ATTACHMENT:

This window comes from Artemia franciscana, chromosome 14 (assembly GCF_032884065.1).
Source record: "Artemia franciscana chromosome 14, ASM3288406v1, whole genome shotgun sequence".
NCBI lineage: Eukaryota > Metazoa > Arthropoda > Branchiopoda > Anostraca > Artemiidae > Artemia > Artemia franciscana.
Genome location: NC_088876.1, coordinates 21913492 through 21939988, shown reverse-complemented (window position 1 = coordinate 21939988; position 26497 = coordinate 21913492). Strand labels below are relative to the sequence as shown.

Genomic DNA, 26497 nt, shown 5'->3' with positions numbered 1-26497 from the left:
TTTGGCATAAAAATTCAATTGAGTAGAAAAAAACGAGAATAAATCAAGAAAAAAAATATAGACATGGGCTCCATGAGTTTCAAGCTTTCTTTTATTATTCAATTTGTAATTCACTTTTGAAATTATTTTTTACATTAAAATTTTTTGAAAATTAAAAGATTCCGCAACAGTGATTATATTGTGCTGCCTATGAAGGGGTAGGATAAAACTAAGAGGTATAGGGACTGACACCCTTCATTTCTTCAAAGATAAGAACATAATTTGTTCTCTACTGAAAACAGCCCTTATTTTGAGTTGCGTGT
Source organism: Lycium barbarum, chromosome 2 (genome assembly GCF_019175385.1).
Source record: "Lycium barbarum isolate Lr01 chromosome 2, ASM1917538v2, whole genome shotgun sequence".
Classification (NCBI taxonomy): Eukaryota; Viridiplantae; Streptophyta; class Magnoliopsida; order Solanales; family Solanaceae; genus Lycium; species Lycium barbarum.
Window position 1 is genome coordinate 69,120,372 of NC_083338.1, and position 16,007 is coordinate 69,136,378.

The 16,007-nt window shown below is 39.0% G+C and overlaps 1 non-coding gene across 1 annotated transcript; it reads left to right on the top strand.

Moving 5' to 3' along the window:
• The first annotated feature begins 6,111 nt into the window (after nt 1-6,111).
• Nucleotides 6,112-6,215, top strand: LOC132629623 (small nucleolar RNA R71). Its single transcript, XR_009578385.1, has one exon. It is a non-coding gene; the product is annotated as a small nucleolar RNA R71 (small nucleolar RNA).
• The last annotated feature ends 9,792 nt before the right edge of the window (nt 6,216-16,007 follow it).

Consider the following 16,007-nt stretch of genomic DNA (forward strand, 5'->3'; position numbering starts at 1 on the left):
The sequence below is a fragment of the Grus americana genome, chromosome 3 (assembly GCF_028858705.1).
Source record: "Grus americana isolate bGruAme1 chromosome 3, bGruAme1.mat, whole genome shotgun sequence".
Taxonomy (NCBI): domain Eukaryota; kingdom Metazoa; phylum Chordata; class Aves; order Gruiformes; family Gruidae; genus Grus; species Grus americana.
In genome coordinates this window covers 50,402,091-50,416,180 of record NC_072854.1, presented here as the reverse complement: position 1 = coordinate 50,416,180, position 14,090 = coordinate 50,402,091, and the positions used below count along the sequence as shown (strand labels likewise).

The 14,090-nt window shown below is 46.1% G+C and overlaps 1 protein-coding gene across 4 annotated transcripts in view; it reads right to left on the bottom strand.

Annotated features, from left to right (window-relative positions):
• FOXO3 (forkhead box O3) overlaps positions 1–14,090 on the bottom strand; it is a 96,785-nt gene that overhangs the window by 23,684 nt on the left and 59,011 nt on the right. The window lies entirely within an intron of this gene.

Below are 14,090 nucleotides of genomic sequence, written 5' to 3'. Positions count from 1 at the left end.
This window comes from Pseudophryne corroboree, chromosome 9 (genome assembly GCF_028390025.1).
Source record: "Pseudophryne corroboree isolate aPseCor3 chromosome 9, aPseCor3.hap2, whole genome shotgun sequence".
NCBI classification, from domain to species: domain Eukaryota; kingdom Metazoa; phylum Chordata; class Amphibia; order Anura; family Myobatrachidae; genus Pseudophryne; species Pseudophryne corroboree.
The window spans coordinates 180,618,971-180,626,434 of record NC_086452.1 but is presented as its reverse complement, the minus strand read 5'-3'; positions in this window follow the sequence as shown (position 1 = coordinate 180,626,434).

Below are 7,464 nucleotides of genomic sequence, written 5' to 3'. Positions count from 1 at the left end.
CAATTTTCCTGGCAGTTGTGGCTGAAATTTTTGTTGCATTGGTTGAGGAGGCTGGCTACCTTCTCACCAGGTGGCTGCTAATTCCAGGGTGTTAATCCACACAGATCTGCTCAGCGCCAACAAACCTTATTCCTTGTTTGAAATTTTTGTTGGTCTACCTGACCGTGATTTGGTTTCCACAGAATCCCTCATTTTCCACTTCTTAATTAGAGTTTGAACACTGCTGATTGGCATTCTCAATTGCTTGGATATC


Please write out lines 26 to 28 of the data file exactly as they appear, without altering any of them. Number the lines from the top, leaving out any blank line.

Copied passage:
Source record: "Pseudophryne corroboree isolate aPseCor3 chromosome 9, aPseCor3.hap2, whole genome shotgun sequence".
NCBI classification, from domain to species: domain Eukaryota; kingdom Metazoa; phylum Chordata; class Amphibia; order Anura; family Myobatrachidae; genus Pseudophryne; species Pseudophryne corroboree.
The window spans coordinates 180,618,971-180,626,434 of record NC_086452.1 but is presented as its reverse complement, the minus strand read 5'-3'; positions in this window follow the sequence as shown (position 1 = coordinate 180,626,434).